Rafferty’s Garden’s range begins with smooth foods for babies aged 4+ months, with pear, peach and apple being some of the flavours available. Coming in 120g packets, each packet will cost $1.65 at local supermarkets and shops, with natural ingredients used. The range continues with cereals, snacks bars and custards, with smooth food products available for ages up to 12+ months. There’s a variety of both sweet and savoury flavours on offer.

Rafferty’s Garden also diversifies its range to include nutrient-focussed products, such as the Calci-fruits to help with bones, and the Happy Tummies range, which includes prebiotic fibre for healthy digestion. Its baby food is available for purchase at local supermarkets, as well as some chemists, baby stores and retailers such as Big W.

  • Rated four stars for overall satisfaction, value for money, child enjoyment and packaging options, Rafferty’s achieved the only five-star rating for its variety of flavours and ease of opening/dispensing.

Nestle Cerelac


Being one of the world’s largest food and beverage companies, it’s no surprise that Nestle also offers a baby food range. Nestle Cerelac includes a line of infant cereals, snacks and food pouches, with a list of nutritional information and ingredients readily available via its website.

The pouches come in a wide variety of apple combinations, including apple/peach, apple/mango and apple/banana, as well as just apple. These can be had for $1.80 each at the supermarket. Its NutriPuffs ($4.94 RRP) come in a star-shaped design to make meal time more interesting, and are also a resealable snack for when you’re on the go. For a savoury option, you can find a tomato and onion flavour, but for something a little sweeter, the banana and strawberry variety might be the way to go.

Nestle Cerelac cereals range features rice for infants up to 6 months, oats for babies between 6 and 12 months and muesli with a few different flavour options. All varieties come in 200g packets and are said to contain probiotic, Bifidus BL, plus are rich in iron. On its website, you can also opt for a subscription service, so that you’ll never run out of packaged baby meals for your bub.

  • Nestle Cerelac got four stars on overall satisfaction, value for money, child enjoyment, variety, ease of opening/dispensing and packaging options, making it a solid performer in 2019.



While better-known for soup and baked beans, Heinz has a diversified range, including food groups such as sauces, condiments and baby foods, all available on a global scale. Heinz offers recipes on its website, with options for 4+, 6+ and 8+ months, providing a useful tool for those looking to make their own baby food. Heinz also offers articles to help you with ideas and what to expect as your child develops.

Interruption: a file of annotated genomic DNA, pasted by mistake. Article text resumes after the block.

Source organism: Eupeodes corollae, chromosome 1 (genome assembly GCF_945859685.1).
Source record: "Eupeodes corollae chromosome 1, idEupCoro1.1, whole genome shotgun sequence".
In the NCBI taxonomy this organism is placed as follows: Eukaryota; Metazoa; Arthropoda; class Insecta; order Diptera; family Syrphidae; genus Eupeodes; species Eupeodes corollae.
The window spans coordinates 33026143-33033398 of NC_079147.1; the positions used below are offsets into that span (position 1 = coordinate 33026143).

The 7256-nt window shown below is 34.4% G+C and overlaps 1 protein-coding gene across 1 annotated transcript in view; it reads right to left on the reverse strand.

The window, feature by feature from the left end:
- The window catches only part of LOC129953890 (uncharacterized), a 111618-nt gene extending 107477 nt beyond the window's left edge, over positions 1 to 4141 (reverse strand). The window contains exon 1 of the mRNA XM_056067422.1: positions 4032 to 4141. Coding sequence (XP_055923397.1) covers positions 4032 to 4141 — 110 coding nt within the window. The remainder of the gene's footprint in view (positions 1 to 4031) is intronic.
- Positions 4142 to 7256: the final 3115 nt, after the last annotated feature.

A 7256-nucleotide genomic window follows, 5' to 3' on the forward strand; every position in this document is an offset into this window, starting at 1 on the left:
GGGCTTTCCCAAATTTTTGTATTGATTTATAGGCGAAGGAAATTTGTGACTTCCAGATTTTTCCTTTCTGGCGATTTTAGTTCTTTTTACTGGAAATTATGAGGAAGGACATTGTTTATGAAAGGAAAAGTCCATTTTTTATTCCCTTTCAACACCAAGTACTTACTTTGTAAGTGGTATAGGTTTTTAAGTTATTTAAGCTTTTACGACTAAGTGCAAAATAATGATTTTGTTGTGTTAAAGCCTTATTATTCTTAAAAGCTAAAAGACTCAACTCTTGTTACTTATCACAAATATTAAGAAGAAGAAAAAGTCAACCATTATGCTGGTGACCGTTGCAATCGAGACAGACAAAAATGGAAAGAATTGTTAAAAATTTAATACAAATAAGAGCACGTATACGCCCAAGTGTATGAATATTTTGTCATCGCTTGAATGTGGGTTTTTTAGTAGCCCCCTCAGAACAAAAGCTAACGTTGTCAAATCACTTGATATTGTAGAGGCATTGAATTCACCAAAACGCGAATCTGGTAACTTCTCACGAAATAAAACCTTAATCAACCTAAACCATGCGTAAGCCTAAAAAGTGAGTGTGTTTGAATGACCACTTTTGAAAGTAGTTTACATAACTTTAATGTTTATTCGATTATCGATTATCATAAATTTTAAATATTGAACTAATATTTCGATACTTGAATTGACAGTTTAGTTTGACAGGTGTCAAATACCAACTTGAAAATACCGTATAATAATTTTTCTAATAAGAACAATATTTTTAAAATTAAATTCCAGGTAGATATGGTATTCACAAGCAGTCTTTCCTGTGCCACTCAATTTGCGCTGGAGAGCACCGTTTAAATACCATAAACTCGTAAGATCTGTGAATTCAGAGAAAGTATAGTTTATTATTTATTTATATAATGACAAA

Heinz’s range of baby foods runs from infant to toddler, with a number of formulas, pouches and bars all available. Competitively-priced within the market, Heinz won’t break the bank account either, so it could be a worthwhile option if you’re overwhelmed in the supermarket aisle.

For ages 4+ months, Heinz has a range of pouches, including flavours such as apple, sweet potato and zucchini, along with more traditional flavours such as apple and peach. Each pouch is 120g, with Heinz also outlining the ingredients and nutritional information online, making it useful for parents to make a wise decision on which products to go with. For 6+ months, Heinz offers Teething Rusks in addition to pouches, with jars, meals and snacks also available for older ages.

  • Rated five stars for packaging options, Heinz received four stars for overall satisfaction, as well as value for money, child enjoyment, variety of flavours, plus ease of opening and dispensing.

Only Organic


Using ingredients grown on certified organic farms, Only Organic offers a range of natural baby foods for 4+ months and upwards, including a range of pouches, finger foods and meals for all times of the day. Foods include certified organic ingredients, with no added preservatives, artificial colours or flavours used, in addition to using non-BPA packaging.

The ‘First Foods’ range, made for 4+ months, are smooth cereals and pouches for easy eating. Split into fruit and savoury pouches, parents and babies are spoilt for choice, with flavours including apple, peach and apricot, along with banana, sweet potato and quinoa. While slightly more expensive than some of its competitors, Only Organic 120g pouches will typically set you back around $2 per pouch, depending on which supermarket you visit, but may be worth the price increase if you’re set on going organic.